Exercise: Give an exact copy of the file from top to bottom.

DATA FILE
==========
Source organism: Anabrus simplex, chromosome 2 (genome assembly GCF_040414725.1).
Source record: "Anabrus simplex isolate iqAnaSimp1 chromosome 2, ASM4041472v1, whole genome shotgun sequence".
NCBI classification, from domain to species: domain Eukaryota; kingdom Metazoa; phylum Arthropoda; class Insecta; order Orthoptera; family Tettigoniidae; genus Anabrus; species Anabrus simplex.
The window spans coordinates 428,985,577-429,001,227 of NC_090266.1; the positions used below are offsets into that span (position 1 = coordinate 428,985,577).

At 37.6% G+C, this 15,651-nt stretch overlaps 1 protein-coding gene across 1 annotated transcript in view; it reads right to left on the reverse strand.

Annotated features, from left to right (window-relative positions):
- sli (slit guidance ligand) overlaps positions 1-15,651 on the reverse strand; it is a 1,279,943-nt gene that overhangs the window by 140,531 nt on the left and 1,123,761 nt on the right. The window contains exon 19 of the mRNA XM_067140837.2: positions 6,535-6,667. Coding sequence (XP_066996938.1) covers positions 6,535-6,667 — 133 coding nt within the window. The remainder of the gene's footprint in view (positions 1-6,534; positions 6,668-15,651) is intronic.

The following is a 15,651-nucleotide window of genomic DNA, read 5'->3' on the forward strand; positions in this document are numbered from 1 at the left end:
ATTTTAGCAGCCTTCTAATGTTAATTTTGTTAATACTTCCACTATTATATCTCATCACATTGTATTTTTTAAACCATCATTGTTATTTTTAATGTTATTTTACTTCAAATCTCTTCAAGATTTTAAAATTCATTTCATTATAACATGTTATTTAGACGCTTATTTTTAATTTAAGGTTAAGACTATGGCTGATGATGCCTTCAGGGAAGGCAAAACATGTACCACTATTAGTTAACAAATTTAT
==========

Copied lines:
Source organism: Anabrus simplex, chromosome 2 (genome assembly GCF_040414725.1).
Source record: "Anabrus simplex isolate iqAnaSimp1 chromosome 2, ASM4041472v1, whole genome shotgun sequence".
NCBI classification, from domain to species: domain Eukaryota; kingdom Metazoa; phylum Arthropoda; class Insecta; order Orthoptera; family Tettigoniidae; genus Anabrus; species Anabrus simplex.
The window spans coordinates 428,985,577-429,001,227 of NC_090266.1; the positions used below are offsets into that span (position 1 = coordinate 428,985,577).

At 37.6% G+C, this 15,651-nt stretch overlaps 1 protein-coding gene across 1 annotated transcript in view; it reads right to left on the reverse strand.

Annotated features, from left to right (window-relative positions):
- sli (slit guidance ligand) overlaps positions 1-15,651 on the reverse strand; it is a 1,279,943-nt gene that overhangs the window by 140,531 nt on the left and 1,123,761 nt on the right. The window contains exon 19 of the mRNA XM_067140837.2: positions 6,535-6,667. Coding sequence (XP_066996938.1) covers positions 6,535-6,667 — 133 coding nt within the window. The remainder of the gene's footprint in view (positions 1-6,534; positions 6,668-15,651) is intronic.

The following is a 15,651-nucleotide window of genomic DNA, read 5'->3' on the forward strand; positions in this document are numbered from 1 at the left end:
ATTTTAGCAGCCTTCTAATGTTAATTTTGTTAATACTTCCACTATTATATCTCATCACATTGTATTTTTTAAACCATCATTGTTATTTTTAATGTTATTTTACTTCAAATCTCTTCAAGATTTTAAAATTCATTTCATTATAACATGTTATTTAGACGCTTATTTTTAATTTAAGGTTAAGACTATGGCTGATGATGCCTTCAGGGAAGGCAAAACATGTACCACTATTAGTTAACAAATTTAT